Ron Smith update
As reported in In Transition's Dec.
16 issue, members in Miami and West Palm Beach, Fla., were concerned over
what they viewed as the arbitrary termination of local pastor Ron Smith
by Mr. Hulme and the home office.
On Jan. 11 Richard Pinelli, UCG director of ministerial
services, flew to Florida at the request of at least one member there for
a follow-up visit with the two congregations.
After his visit Phil Garland, an elder in the Miami
congregation, said: "The church here has been through question-and-answer
sessions [like the one Mr. Pinelli conducted] a number of times already.
We still don't have the answers. Everybody stands behind legal issues and
Mr. Garland said that "Ron Smith has been
beaten to death. As a pastor he had a unique way of allowing people to grow
spiritually. We had freedom of expression. He never put himself on a pedestal.
He was never bossy or authoritarian. I think the UCG has a box a minister
has to fit into. Ron is not in that box, and that's a shame for us."
Mr. Garland observed that, even if the home office
would now tell the reasons for Mr. Smith's termination, "in Miami and
West Palm Beach the damage has been done. It's too late to salvage much."
He said 55 to 60 members had been attending in
Miami, but the week after Mr. Pinelli's Jan. 11 visit only 16 people came
John Rodberg of West Palm Beach said the congregation
there lost "25 or 30" members out of about 105 from April to October.
"The Smith situation is over and done with," he said. "I
don't wish to comment further."
Another member with ties to the area who did not
wish to be identified talked of "a spiritual battle" taking place.
"Ron is a pawn. United is doing their best to handle it and doesn't
know how. We are hoping for a Matthew 18 thing to handle this situation."
The former pastor, Mr. Smith, said in a mid-January
interview: "I've basically been eliminated from the loop [of information
supplied to UCG ministers], but I am still an elder."
Mr. Smith said he had "verbally resigned"
around April 1 last year when he was told he would receive only a $278-per-month
raise to to go full time from part-time status.
"I needed $800 a month to pay my bills,"
"Around May 1 I resigned [after they made
a second offer]. For three weeks they searched for a replacement but couldn't
find someone who wanted to move to South Florida.
"I resigned, not because I didn't want to
be in the ministry, but because I couldn't accept their offer and pay my
bills. After [another elder] gave a strong recommendation to rehire me,
I was granted five months to work at my own [side] business and pay off
Mr. Smith said was grossing $1,000 per week from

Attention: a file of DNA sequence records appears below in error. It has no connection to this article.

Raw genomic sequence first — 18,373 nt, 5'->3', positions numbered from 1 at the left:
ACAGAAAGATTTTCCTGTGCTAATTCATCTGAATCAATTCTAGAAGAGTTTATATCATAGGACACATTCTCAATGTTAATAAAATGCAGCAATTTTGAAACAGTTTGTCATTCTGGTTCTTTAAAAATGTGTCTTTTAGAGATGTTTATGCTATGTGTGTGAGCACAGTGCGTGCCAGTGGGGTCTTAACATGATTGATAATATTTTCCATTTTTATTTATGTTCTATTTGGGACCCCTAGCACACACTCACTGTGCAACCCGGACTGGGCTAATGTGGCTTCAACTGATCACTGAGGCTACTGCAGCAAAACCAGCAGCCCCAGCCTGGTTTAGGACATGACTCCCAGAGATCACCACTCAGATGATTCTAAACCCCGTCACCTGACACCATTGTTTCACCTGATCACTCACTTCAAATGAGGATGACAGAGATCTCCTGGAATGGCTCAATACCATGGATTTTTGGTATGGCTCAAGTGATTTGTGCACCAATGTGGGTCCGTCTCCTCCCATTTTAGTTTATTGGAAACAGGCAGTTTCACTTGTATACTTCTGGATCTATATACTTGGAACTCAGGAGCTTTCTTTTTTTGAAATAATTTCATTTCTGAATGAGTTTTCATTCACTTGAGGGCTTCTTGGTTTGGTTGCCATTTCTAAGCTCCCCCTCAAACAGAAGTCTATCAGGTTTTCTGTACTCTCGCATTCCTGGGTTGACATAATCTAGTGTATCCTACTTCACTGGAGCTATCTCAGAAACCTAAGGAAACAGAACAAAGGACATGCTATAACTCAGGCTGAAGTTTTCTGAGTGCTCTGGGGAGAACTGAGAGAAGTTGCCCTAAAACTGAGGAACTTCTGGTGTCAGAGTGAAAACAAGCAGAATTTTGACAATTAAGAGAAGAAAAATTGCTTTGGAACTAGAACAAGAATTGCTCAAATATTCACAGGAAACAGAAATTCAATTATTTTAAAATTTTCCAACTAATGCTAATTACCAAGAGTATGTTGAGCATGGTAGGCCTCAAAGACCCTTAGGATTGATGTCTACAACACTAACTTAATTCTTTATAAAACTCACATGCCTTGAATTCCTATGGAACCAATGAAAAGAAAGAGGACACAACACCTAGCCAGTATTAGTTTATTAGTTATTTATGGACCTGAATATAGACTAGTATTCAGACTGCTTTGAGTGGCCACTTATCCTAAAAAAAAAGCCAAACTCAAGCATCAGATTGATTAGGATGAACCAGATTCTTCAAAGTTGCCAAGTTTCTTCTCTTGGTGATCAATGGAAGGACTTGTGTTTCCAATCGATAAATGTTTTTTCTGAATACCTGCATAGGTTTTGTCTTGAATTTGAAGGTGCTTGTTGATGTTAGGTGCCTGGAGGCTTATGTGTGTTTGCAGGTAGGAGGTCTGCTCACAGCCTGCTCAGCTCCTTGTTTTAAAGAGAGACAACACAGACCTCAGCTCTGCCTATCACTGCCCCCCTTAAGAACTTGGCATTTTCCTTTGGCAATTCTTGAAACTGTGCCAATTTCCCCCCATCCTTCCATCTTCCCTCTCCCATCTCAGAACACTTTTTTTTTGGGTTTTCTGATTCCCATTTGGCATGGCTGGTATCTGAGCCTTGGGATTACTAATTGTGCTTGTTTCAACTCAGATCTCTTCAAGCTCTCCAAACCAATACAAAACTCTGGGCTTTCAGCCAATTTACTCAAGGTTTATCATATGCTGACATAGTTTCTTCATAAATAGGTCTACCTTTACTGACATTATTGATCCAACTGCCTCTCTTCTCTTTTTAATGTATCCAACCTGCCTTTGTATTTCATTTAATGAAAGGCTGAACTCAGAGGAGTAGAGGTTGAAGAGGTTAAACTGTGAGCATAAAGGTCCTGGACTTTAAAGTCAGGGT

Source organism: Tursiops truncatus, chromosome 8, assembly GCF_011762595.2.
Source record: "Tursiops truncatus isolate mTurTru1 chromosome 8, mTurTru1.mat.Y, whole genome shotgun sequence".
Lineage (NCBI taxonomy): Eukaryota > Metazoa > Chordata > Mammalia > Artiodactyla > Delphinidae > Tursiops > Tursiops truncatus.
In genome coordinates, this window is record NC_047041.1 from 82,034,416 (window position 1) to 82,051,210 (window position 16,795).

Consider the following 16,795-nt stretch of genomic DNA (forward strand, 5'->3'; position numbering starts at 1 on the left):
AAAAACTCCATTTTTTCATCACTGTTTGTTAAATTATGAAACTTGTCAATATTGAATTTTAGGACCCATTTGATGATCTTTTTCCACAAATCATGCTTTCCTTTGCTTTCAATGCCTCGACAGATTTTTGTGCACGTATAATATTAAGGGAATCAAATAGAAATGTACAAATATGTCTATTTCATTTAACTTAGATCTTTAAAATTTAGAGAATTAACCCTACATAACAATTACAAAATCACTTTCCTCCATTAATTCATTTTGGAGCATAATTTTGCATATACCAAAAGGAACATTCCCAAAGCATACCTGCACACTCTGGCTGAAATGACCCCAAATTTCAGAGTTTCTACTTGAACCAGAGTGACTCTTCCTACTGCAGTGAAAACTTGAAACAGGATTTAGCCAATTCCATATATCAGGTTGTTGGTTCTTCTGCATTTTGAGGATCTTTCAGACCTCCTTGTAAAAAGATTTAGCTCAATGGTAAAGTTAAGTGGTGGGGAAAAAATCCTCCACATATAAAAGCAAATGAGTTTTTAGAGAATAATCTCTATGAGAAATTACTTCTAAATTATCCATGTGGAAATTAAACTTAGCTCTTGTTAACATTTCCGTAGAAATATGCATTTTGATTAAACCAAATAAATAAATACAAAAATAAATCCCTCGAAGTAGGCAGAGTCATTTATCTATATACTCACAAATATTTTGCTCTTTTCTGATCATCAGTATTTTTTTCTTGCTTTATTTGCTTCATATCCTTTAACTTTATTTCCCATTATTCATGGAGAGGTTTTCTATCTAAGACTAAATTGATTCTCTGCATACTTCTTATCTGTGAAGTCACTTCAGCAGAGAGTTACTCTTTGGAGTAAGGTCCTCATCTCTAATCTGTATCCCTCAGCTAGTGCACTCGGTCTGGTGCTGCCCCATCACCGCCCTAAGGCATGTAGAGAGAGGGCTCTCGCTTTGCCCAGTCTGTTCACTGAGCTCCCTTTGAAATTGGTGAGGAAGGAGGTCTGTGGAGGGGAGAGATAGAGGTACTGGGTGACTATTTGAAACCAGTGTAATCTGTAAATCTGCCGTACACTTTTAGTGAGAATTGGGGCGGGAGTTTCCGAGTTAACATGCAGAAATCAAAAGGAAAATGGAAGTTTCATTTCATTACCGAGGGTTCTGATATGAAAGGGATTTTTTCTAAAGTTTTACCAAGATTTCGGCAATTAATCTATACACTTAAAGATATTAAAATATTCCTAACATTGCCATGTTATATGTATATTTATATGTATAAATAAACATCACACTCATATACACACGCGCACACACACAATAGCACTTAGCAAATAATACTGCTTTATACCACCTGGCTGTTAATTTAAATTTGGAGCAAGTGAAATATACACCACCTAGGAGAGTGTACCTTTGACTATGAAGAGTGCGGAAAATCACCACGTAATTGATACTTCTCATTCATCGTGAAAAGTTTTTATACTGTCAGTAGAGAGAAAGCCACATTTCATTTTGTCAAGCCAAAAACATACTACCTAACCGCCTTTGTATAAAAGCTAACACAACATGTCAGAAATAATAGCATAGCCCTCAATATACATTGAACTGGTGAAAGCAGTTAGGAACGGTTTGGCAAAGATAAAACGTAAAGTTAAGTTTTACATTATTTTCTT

the UCG at the time of his termination. He said he still worked for the
church more than 40 hours a week and worked at his own business a total
of five or six days a month.
He said he had been asked to speak by some independent
groups, by the Friends of the Sabbath for a conference in Florida Feb. 21-22
and by members who no longer attend the two UCG congregations.
Mr. Smith summed up the situation in South Florida:
"Many people are hanging in there to see what happens at the UCG's
conference of elders in March. I still want to work with United, and I'm
not against United. I just will not work for them."
Ron Weinland's letters
Also Ron Weinland, pastor of United Church
of God congregations in Toledo, Ohio, and Detroit, Mich., has reported wide-scale
reaction, both positive and negative, to a letter he sent to the entire UCG conference of elders Dec. 27 about his concerns regarding due-process
procedures, open communication and governance issues within the United Church
of God, an International Association.
When asked about the letter Jan. 14, UCG council
member Jim Franks said: "I'm not saying that some of his concerns aren't
legitimate, but I don't agree with the manner in which they were expressed.
I don't think Mr. Weinland should have sent his letter to all elders. He
should have gone directly to those involved."
In his letter, sent to the elders via the church's
private E-mail network, Mr. Weinland wrote:
"What I as a pastor am concerned about at
this time, is not doctrine. What I am concerned about is the lack of evidence
of God's Spirit at work in people's lives. Are people being consistently
treated in a Godly way? Is all the ministry, Council of Elders, and H.O.
[the home office] reflecting the fruit of the weightier matters of the lawjudgment,
mercy, and faith?"
He continued: "Too many people have been deeply
hurt because of an intolerance to different ideas, programs, and plans of
local congregations. There is the distinct feeling from many in the church
that [the home office] is pushing and pulling for more control over everything.
This discourages and limits personal opportunities for growth, training,
and education within the membership."